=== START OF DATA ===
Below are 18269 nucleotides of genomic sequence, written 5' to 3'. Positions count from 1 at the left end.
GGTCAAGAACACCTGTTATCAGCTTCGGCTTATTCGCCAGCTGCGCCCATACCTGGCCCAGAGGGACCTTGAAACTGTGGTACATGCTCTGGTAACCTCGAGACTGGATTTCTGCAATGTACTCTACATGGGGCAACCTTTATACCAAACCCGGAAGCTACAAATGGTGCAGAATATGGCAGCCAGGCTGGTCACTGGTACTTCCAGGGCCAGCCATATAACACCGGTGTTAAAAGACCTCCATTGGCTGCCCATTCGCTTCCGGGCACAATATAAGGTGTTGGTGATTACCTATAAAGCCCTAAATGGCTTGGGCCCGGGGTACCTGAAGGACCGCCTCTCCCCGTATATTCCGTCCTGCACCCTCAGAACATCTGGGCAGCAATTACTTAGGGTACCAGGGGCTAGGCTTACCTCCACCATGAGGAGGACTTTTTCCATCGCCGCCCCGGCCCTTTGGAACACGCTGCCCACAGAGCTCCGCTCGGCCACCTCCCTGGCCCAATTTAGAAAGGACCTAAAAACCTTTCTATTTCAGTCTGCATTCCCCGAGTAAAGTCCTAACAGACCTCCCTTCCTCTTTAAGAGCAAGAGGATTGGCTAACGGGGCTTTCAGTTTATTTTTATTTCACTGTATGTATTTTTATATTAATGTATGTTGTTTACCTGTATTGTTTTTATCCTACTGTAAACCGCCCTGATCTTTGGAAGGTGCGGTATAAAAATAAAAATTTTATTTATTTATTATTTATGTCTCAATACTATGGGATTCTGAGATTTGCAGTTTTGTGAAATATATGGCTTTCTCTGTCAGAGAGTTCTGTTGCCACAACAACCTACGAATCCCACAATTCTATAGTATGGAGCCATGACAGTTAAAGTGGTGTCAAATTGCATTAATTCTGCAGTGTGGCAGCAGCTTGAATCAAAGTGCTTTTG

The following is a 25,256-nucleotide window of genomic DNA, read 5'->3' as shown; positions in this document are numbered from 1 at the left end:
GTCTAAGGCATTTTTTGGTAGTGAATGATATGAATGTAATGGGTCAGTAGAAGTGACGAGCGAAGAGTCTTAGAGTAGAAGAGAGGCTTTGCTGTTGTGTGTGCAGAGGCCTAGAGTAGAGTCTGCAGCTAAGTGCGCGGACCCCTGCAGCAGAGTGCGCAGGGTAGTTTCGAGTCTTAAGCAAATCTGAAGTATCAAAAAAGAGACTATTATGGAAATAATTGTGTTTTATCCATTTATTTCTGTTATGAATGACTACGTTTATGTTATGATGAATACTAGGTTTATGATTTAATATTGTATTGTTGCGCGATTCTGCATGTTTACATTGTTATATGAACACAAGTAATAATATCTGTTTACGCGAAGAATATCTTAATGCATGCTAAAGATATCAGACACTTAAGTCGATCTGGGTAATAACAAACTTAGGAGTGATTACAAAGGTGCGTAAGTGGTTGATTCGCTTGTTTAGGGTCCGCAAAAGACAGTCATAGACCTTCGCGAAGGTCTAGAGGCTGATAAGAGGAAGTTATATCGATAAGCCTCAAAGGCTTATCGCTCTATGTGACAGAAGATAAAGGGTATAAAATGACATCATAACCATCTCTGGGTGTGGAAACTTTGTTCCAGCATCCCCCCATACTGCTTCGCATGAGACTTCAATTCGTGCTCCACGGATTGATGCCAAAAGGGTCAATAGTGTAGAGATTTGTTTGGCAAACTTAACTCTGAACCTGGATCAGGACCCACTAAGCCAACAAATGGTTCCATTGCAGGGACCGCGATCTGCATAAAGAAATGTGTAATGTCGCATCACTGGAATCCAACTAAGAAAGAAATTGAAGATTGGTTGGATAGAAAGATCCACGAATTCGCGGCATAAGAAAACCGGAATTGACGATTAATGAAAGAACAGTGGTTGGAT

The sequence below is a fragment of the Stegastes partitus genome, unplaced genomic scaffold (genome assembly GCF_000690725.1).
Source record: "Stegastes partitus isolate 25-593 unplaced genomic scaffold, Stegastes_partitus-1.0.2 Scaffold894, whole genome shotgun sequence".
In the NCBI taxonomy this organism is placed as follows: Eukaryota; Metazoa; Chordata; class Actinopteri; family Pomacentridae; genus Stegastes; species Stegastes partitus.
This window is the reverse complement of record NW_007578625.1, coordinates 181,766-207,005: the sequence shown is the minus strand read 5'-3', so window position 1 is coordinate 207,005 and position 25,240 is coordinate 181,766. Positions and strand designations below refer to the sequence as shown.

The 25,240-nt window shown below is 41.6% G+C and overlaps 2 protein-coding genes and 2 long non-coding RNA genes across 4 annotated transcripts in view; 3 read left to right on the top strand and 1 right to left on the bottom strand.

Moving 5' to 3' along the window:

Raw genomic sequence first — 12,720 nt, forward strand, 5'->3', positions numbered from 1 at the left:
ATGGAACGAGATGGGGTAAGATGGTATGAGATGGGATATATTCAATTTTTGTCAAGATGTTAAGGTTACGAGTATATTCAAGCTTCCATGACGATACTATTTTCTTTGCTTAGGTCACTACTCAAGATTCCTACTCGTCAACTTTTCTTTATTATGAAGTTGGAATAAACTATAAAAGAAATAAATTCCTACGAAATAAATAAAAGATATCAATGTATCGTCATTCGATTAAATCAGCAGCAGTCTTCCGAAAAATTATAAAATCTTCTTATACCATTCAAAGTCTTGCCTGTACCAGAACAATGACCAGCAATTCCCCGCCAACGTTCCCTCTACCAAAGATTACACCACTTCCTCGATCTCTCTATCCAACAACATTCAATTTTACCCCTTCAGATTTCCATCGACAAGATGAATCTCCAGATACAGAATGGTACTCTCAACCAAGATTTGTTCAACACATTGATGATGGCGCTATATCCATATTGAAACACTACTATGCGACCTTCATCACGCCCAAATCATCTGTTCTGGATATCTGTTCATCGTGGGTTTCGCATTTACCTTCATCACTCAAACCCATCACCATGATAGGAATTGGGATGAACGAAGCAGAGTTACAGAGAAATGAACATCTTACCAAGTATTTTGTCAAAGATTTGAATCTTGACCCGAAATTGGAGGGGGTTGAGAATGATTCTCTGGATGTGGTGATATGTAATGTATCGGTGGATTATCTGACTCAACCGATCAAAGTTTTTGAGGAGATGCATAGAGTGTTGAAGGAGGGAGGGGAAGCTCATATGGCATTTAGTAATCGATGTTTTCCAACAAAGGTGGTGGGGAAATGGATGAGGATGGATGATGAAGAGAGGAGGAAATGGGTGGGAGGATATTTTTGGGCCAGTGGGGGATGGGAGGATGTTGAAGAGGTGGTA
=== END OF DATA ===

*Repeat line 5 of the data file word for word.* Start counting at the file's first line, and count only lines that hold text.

The sequence below is a fragment of the Stegastes partitus genome, unplaced genomic scaffold (genome assembly GCF_000690725.1).